Carbon Dioxide Therapy In The Treatment Of Cellulite: An Audit Of Clinical Practice

Discussion in 'Articles & Scientific Studies' started by paymanz, Nov 25, 2015.

  1. paymanz

    paymanz Member

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    www.ncbi.nlm.nih.gov/pmc/articles/PMC2847160/

    Abstract
    Background

    The clinical practice of using carbon dioxide therapy for localized adiposities was audited over a 4-year period.
    Methods

    Patients receiving physical, dietary, or drug concurrent therapy were excluded from the audit. Original measurements in terms of mean ± standard error of the mean (SEM) were compared with those obtained after five sessions.
    Results

    This series included 101 women who underwent abdominal therapy. Significant reduction (p < 0.05) in mean upper, mid, and lower abdomen circumference was experienced by all three age groups: respectively, 1.8 ± 0.5, 1.6 ± 0.4, and 2.1 ± 0.3 cm in the 20- to 29-year- old group, 1.6 ± 0.4, 2.3 ± 0.3, and 2.1 ± 0.3 cm in the 30- to 39-year-old group, and 2.0 ± 0.4, 2.5 ± 0.4, and 2.6 ± 0.4 cm in the 40- to 50-year-old group. For 57 women who underwent localized thigh therapy (27 in the 20- to 29-year-old group, 18 in the 30- to 39-year-old group, and 12 in the 40- to 50-year-old group), thigh circumference was significantly reduced in the right versus left thigh: respectively, 1.6 ± 0.3 versus 1.5 ± 0.2 cm, 1.1 ± 0.3 versus 1.1 ± 0.3 cm, 1.6 ± 0.3 versus 1.5 ± 0.4. Weight loss was significant for older women who underwent abdominal therapy: 1.3 ± 0.2 kg in the 30- to 39-year-old group (n = 43) and 1.3 ± 0.2 kg in the 40- to 50 year-old group (n = 29). Older women who underwent thigh therapy also recorded significant weight reduction: 0.9 ± 0.4 kg in the 30- to 39-year-old group (n = 18) and 1.6 ± 0.3 kg in the 40- to 50-year-old group (n = 12). The results for 10 men were not significant.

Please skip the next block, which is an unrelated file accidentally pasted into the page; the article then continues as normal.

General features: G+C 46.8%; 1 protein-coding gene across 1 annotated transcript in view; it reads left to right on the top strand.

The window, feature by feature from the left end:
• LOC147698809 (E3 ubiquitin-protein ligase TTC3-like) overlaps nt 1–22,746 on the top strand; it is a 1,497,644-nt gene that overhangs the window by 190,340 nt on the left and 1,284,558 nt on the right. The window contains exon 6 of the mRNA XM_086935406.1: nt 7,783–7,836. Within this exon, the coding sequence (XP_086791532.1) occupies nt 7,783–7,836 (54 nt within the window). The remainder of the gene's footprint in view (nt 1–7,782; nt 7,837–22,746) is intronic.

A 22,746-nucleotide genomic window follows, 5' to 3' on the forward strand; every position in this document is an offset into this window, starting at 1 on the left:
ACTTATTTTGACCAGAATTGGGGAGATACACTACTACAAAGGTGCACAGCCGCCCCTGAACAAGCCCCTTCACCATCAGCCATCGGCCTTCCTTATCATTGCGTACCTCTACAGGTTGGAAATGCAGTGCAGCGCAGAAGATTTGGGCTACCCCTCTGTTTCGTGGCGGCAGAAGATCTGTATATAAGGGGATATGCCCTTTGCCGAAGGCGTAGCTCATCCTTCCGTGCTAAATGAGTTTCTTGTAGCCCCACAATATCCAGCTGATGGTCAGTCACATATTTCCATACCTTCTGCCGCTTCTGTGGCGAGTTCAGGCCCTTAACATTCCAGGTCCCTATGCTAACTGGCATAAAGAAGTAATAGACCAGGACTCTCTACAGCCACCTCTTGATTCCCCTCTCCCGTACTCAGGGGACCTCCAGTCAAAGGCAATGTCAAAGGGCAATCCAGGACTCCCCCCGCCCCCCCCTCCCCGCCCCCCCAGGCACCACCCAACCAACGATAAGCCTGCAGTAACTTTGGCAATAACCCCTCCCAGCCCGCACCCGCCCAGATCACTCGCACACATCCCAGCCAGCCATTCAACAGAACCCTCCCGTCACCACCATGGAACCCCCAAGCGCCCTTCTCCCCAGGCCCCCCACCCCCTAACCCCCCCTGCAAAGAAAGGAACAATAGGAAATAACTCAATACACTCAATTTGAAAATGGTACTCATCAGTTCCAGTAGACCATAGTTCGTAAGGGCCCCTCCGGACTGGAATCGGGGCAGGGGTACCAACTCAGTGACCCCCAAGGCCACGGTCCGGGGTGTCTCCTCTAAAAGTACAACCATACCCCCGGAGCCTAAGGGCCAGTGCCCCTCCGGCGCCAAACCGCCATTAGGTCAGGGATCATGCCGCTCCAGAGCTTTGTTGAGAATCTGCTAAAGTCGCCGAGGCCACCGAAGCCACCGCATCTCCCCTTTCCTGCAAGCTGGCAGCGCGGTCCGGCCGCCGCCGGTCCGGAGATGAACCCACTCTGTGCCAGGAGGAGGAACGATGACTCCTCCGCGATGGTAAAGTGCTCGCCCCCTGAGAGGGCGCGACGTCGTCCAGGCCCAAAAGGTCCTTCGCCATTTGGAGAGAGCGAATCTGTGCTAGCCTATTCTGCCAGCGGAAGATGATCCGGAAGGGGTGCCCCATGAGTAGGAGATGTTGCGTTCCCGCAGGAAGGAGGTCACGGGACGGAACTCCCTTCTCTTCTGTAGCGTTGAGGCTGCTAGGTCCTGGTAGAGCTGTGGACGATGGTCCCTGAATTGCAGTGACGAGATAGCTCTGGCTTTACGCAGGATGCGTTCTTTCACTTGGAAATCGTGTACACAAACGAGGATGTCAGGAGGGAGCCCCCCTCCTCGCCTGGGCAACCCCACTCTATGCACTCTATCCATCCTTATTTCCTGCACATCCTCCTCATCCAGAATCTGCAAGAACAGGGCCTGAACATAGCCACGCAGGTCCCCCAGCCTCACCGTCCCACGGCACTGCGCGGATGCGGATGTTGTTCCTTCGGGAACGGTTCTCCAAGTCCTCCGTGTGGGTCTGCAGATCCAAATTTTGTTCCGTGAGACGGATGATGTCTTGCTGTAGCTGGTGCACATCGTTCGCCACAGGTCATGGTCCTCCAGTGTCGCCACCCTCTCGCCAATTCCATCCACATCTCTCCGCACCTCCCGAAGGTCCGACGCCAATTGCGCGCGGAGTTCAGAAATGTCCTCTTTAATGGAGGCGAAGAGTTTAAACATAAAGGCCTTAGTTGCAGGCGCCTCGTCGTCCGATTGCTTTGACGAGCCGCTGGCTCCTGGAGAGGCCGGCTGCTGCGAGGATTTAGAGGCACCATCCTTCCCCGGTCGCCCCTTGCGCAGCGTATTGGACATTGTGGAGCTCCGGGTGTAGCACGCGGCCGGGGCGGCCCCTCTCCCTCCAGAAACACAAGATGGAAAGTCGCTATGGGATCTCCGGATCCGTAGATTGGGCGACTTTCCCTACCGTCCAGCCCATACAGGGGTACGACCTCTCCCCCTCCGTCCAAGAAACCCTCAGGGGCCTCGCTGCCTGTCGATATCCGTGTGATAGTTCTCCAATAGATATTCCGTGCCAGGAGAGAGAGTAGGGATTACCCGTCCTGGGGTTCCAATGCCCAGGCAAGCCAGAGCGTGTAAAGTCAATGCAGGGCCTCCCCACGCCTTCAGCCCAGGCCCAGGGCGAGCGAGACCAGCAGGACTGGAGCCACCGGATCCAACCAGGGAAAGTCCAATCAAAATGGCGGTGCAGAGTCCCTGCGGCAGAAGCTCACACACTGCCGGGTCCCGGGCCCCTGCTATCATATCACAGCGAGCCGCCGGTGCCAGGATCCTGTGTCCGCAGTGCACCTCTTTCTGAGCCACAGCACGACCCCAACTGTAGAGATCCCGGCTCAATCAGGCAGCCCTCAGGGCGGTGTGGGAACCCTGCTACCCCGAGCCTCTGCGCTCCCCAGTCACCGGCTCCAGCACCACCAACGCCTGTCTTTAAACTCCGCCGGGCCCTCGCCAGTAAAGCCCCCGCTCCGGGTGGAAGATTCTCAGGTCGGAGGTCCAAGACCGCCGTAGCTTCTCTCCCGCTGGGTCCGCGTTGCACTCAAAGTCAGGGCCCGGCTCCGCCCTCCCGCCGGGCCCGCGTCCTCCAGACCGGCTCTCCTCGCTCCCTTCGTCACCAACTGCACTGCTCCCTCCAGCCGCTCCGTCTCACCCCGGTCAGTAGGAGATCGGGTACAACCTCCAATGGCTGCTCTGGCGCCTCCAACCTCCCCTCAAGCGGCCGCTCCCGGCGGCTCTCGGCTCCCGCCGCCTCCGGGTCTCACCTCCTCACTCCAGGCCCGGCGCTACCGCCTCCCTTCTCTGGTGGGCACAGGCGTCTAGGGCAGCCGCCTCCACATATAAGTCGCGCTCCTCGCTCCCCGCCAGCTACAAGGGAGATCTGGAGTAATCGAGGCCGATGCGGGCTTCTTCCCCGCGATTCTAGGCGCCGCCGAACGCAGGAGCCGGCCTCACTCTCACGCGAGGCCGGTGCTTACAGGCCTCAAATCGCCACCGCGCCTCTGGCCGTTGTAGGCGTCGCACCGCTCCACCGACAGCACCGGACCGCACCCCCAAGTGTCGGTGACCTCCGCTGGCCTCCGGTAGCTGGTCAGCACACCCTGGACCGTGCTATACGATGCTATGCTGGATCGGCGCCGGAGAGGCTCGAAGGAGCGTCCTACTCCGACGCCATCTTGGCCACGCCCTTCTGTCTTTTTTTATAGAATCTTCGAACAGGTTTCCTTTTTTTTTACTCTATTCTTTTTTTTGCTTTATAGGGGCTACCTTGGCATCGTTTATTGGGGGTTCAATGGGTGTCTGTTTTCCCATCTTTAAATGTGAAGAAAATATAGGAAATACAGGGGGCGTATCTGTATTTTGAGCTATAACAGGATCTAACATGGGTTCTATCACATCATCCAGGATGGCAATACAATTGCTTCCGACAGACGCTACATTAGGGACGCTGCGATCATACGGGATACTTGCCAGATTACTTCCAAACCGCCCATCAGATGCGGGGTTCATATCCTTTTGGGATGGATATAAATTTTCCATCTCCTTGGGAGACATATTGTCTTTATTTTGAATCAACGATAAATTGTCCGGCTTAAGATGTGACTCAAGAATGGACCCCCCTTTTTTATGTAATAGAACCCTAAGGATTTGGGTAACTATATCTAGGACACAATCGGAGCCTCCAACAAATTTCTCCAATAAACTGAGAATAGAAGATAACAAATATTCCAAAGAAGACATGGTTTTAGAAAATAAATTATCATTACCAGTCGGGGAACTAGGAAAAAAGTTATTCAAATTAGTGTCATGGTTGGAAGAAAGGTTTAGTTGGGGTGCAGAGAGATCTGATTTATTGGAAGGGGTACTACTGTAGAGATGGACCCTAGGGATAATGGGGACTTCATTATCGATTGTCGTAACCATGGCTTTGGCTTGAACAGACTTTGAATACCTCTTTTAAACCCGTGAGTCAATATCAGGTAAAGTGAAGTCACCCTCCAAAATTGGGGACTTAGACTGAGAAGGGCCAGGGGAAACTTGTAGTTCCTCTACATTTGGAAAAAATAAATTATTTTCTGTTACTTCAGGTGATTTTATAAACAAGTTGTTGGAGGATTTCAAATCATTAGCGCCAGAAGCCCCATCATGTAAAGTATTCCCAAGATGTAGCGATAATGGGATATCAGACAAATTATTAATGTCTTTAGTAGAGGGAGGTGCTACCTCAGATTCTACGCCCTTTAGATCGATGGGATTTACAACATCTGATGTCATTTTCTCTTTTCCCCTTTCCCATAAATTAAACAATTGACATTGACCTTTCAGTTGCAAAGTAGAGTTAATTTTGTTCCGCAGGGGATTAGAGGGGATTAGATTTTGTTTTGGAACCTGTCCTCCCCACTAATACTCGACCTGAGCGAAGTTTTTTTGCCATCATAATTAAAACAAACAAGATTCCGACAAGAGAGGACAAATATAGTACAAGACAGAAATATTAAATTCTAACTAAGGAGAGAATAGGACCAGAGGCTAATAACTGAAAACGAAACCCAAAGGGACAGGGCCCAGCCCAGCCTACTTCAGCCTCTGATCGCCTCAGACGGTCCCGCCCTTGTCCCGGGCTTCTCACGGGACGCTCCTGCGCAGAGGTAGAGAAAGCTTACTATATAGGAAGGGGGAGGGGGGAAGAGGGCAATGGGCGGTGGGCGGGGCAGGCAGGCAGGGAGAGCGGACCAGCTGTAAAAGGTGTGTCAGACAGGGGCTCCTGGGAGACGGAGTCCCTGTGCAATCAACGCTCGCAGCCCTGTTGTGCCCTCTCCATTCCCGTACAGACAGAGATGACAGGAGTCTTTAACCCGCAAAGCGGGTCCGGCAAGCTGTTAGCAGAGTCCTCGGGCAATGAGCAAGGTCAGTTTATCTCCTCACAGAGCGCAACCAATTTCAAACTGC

Conclusion

    These results agree with those reported originally and demonstrate that carboxytherapy is safe and effective.
     
  2. achillea

    achillea Member

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    No serious complications from carboxytherapy have been reported, as evidenced in this audit. This is hardly surprising because CO2 is widely used in medicine as the mainstay of minimally invasive surgery. During laparoscopic procedures, CO2 is routinely used inside body cavities to provide a superb view and access for the ever-growing list of surgical procedures. Hypercapnia, which incidentally does not occur during carboxytherapy [7], is very well tolerated. The equipment used in this study is manufactured in Italy and approved by the European Community
     
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